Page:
“We are starting to collect signatures demanding a public plebiscite on the issue of banning LGBT propaganda,” Vato Shakarishvili, an independent majoritarian candidate from Saburtalo, posted on his Facebook page.
Shakarishvili writes the following: “The will of the majority of the population must be represented in the law, gross attempts to impose an ideology unacceptable to our country must end.
This legal path has been chosen by the EU member states, one example is the Hungarian model, whose primary purpose is to protect the consciousness of children and adolescents from aggressive propaganda.
With this model, dissemination/access to LGBT-related materials and information is legally regulated.
Taking into consideration we have 14 political parties in favor of LGBT Pride in the country, who along with outside forces fight the future of this country, the government must protect the will of the absolute majority of the population!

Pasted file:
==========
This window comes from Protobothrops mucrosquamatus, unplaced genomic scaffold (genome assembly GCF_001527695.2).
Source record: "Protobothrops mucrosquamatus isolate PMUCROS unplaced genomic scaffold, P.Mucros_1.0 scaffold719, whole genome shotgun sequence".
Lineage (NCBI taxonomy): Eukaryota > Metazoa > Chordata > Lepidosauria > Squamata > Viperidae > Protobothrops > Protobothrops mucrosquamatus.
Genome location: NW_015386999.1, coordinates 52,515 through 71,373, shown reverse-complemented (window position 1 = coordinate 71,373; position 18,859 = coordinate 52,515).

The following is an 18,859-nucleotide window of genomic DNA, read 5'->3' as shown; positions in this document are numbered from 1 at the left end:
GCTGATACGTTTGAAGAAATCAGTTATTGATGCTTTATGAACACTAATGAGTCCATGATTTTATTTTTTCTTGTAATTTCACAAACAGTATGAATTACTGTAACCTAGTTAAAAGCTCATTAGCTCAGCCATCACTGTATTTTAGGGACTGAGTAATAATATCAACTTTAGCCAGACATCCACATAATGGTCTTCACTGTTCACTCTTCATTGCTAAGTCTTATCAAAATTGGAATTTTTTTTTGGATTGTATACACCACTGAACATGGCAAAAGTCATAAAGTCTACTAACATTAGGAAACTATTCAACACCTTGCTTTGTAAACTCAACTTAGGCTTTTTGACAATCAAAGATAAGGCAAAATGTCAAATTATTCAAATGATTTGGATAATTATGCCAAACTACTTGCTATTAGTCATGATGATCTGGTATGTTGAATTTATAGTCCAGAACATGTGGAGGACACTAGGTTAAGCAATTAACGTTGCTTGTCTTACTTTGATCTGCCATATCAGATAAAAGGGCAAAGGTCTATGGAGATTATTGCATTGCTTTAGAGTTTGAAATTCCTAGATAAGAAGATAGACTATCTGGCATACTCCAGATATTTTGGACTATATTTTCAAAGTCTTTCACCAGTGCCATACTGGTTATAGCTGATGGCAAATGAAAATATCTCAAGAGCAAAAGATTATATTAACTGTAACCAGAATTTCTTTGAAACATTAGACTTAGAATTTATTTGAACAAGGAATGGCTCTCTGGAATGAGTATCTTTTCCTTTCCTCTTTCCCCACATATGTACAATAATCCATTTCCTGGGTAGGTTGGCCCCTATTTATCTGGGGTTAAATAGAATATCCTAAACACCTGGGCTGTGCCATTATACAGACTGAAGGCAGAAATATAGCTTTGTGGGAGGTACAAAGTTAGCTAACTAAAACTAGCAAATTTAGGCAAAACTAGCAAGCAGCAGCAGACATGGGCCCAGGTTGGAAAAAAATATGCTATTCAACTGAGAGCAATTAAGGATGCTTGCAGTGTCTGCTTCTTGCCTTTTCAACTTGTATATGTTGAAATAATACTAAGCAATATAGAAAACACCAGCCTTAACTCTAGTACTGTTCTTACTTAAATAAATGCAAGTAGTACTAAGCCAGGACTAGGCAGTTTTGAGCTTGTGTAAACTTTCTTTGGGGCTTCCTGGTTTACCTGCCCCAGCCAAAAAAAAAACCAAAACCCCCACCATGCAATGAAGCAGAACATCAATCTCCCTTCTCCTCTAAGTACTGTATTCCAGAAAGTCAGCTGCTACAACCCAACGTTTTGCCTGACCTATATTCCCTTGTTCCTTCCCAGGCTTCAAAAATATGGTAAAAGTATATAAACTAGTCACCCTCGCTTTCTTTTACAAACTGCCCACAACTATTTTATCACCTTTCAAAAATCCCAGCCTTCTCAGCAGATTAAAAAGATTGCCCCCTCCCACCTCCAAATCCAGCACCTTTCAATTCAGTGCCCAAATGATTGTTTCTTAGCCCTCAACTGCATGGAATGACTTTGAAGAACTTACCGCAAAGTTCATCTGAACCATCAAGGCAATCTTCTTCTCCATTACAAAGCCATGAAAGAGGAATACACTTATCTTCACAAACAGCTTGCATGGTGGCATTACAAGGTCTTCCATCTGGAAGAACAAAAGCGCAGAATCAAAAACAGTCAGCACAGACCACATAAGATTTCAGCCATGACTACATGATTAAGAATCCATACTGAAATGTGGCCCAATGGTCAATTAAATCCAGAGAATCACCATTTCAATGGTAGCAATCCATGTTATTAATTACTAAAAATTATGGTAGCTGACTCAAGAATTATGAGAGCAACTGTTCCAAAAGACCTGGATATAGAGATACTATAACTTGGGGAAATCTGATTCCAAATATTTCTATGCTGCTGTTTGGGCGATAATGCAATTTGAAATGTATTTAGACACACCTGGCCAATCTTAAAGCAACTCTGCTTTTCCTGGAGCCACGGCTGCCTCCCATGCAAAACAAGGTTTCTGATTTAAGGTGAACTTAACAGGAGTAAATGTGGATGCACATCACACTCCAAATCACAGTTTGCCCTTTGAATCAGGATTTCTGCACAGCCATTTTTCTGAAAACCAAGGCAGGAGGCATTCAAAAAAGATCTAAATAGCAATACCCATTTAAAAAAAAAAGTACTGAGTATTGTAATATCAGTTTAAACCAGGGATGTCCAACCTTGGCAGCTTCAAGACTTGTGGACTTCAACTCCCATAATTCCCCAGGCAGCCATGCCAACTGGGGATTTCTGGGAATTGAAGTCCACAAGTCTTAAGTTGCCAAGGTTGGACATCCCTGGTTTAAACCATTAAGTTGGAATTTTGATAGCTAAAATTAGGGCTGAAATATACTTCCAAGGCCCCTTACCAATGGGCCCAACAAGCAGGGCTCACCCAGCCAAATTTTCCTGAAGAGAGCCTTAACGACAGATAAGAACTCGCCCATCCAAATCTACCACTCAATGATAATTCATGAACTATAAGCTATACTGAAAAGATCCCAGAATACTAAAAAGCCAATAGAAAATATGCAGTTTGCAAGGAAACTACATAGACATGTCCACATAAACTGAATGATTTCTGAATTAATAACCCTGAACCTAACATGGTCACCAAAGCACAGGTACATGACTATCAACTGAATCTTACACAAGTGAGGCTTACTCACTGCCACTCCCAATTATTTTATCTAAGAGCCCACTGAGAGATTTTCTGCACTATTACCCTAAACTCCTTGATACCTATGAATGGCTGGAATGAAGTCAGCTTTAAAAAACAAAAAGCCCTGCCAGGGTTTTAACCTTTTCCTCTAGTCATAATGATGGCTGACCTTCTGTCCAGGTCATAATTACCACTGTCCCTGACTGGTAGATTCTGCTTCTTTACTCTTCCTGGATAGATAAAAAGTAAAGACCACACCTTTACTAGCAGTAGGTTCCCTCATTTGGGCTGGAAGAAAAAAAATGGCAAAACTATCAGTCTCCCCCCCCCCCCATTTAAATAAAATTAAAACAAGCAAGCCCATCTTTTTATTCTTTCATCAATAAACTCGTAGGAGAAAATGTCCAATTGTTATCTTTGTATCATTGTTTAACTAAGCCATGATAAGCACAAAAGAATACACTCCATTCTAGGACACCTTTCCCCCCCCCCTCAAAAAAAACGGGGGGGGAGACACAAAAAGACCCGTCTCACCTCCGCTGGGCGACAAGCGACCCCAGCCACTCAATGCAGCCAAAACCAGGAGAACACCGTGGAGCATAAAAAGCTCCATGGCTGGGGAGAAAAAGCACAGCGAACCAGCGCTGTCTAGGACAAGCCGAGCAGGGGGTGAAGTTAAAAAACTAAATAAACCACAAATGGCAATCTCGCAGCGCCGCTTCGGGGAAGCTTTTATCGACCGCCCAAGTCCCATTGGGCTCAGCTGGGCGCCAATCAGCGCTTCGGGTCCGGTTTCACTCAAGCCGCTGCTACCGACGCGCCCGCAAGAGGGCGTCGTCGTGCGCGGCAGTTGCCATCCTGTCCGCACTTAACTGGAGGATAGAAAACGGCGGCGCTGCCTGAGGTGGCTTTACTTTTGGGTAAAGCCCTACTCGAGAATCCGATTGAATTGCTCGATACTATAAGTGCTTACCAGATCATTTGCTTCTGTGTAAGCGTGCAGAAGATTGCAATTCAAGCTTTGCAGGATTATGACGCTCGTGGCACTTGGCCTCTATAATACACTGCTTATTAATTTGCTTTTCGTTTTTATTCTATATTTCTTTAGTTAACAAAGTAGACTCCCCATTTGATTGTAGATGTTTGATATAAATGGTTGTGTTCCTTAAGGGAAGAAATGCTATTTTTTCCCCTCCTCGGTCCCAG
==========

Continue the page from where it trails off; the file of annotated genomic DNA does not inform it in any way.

“The process of collecting signatures will take place in my election headquarters: Shartava 35/37 and Digomi village, Davit Sarajishvili 50. The campaign will continue after the election and signatures will be submitted to the government requesting a plebiscite.”
Responses to his plans have been mixed, as shown in the comments on his post, in which some supported the idea, but far more were against.
“Disgraceful,” one comment read.
“How many politicians should try to manipulate this topic before the elections and then get 0.3% in the elections? Have you ever realized that people do not get “excited” about this topic the way you think?” another wrote.
“Populist, cheap wannabe politician,” a third wrote. “The country collapses, a pandemic is raging and there is no justice, and still, you choose the LGBT community as a punching bag. Do you really care about the people, or who are you trying to please?”
“I feel pity for you. Could not you find other problems in-the country to eliminate?”
“Boy, boy, boy, people who had nothing to do, they have all gone into politics and meanwhile they try to achieve popularity with cheap, populistic topics.”
By Ketevan Skhirtladze